occupational activities concerned or of the context in which they are carried out, such a 
characteristic constitutes a genuine and determining occupational requirement, provided
that the objective is legitimate and the requirement is proportionate.

2. Member States may maintain national legislation in force at the date of adoption of this
 Directive or provide for future legislation incorporating national practices existing at the date 
of adoption of this Directive pursuant to which, in the case of occupational activities within
churches and other public or private organisations the ethos of which is based on religion or
belief, a difference of treatment based on a person’s religion or belief shall not constitute
 discrimination where, by reason of the nature of these activities or of the context in which 
they are carried out, a person’s religion or belief constitute a genuine, legitimate and justified 
occupational requirement, having regard to the organisation’s ethos. This difference of 
treatment shall be implemented taking account of Member States’ constitutional provisions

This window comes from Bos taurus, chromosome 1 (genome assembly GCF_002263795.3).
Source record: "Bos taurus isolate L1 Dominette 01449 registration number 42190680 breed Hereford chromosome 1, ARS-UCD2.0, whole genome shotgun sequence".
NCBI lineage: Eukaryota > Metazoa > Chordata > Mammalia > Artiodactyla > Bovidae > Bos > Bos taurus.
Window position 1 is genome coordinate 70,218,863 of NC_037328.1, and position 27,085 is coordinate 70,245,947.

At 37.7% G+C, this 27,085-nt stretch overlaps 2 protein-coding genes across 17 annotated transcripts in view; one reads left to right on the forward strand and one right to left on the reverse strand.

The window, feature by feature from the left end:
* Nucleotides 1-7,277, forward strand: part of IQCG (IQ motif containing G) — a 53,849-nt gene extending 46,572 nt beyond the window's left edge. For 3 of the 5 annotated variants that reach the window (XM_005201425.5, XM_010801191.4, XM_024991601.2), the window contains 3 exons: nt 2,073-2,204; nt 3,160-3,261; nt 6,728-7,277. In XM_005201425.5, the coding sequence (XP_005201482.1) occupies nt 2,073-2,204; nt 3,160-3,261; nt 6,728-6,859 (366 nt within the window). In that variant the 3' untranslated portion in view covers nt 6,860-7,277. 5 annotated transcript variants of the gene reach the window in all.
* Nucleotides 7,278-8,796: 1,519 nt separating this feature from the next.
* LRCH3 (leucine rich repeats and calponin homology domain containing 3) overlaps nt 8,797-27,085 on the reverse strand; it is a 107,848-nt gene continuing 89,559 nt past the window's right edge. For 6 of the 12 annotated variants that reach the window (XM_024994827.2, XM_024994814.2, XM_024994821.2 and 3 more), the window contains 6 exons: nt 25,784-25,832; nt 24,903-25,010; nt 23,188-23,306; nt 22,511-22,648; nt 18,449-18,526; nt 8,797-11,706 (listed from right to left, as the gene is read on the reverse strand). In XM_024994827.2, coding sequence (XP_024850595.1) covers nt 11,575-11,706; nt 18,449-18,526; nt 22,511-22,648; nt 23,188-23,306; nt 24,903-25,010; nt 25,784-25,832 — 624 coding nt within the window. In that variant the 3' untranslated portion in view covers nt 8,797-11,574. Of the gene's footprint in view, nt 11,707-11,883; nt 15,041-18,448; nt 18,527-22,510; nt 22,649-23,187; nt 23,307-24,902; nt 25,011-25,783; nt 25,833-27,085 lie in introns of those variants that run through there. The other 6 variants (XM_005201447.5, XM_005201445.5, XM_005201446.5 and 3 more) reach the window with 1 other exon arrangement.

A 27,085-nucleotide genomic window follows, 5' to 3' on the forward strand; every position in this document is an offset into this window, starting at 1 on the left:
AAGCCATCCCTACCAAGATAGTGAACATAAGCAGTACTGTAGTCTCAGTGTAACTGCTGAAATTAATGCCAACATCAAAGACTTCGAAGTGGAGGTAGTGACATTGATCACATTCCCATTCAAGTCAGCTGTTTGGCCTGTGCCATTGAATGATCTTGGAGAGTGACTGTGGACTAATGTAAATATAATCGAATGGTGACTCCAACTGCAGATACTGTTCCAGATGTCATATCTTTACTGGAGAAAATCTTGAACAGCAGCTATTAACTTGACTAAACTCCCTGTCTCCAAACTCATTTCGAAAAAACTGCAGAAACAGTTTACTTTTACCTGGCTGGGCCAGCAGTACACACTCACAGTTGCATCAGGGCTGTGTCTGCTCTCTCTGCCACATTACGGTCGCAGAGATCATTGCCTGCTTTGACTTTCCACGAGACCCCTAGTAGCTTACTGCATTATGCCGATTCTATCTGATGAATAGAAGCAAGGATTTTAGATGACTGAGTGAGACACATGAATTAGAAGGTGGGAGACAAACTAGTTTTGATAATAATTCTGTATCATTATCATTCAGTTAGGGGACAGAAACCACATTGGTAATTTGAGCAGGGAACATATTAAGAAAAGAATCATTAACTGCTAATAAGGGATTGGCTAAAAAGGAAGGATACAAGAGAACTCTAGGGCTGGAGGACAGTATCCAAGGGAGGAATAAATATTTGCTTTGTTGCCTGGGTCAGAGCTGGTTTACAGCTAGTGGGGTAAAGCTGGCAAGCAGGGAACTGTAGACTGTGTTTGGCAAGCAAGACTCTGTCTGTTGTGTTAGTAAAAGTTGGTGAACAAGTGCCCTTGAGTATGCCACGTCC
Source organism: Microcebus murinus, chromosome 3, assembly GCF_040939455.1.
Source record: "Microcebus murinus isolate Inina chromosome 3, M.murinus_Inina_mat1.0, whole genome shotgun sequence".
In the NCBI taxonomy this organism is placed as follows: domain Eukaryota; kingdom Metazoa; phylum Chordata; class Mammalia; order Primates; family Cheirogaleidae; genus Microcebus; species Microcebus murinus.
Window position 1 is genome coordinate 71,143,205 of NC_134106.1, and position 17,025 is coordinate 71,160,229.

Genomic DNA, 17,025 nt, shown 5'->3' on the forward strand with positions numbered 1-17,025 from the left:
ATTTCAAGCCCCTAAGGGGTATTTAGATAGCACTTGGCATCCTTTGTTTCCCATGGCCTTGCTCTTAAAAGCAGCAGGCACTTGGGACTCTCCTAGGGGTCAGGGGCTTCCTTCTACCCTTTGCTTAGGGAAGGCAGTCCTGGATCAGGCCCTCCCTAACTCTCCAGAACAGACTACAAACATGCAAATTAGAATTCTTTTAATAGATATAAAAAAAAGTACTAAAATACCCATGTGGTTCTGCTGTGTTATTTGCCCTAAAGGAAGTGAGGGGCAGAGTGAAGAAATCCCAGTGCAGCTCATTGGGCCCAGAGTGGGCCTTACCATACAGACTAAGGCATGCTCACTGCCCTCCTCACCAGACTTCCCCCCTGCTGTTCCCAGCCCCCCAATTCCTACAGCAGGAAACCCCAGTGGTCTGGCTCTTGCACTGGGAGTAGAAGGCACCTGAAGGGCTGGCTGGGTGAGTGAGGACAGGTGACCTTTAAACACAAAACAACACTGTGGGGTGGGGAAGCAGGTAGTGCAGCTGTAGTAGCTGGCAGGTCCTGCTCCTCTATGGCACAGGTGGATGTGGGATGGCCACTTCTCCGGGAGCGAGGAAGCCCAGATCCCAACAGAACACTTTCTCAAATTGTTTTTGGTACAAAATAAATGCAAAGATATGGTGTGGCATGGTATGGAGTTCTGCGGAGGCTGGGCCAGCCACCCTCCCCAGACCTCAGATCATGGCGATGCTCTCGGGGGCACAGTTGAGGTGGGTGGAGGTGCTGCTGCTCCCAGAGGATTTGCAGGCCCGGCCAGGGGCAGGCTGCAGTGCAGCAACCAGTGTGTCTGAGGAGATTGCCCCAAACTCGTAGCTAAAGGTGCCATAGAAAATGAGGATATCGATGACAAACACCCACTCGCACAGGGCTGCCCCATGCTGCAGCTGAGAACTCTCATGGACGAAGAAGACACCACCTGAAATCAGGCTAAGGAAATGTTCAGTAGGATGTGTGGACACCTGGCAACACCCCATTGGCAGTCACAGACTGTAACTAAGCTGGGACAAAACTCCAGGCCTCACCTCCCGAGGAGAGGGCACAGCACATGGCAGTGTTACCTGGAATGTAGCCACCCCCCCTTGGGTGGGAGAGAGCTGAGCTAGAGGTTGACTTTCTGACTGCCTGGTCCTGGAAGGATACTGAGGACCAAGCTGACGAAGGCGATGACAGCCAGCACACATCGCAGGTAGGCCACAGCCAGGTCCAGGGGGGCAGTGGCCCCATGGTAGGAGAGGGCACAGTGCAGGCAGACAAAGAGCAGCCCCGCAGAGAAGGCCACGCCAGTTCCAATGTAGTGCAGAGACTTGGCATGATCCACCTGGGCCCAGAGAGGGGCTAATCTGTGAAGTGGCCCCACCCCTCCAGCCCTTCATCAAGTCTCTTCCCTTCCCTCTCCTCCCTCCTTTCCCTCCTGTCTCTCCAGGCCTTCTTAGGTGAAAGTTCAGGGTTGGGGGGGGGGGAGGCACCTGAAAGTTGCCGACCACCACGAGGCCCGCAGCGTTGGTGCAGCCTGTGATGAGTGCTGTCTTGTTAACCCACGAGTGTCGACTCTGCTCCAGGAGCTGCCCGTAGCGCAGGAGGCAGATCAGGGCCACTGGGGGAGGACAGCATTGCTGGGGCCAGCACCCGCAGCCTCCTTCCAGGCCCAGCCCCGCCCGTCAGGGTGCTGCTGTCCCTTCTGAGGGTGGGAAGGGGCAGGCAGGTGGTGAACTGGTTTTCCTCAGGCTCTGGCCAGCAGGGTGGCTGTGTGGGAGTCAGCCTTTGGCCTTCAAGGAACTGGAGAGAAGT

and principles, as well as the general principles of Community law, and should not justify
discrimination on another ground.

Provided that its provisions are otherwise complied with, this Directive shall thus not
 prejudice the right of churches and other public or private organisations, the ethos of which 
is based on religion or belief, acting in conformity with national constitutions and laws, to
require individuals working for them to act in good faith and with loyalty to the organisation’s
 ethos.”

8. The Charter of Fundamental Rights

This includes:

Article 10 — Freedom of thought, conscience and religion


Everyone has the right to freedom of thought, conscience and religion. This right includes 
freedom to change religion or belief and freedom, either alone or in community with others
and in public or in private, to manifest religion or belief, in worship, teaching, practice and
observance.

Article 20 – Equality before the law


Everyone is equal before the law.

Article 21 – Non-discrimination


1. Any discrimination based on any ground such as sex, race, colour, ethic or social origin,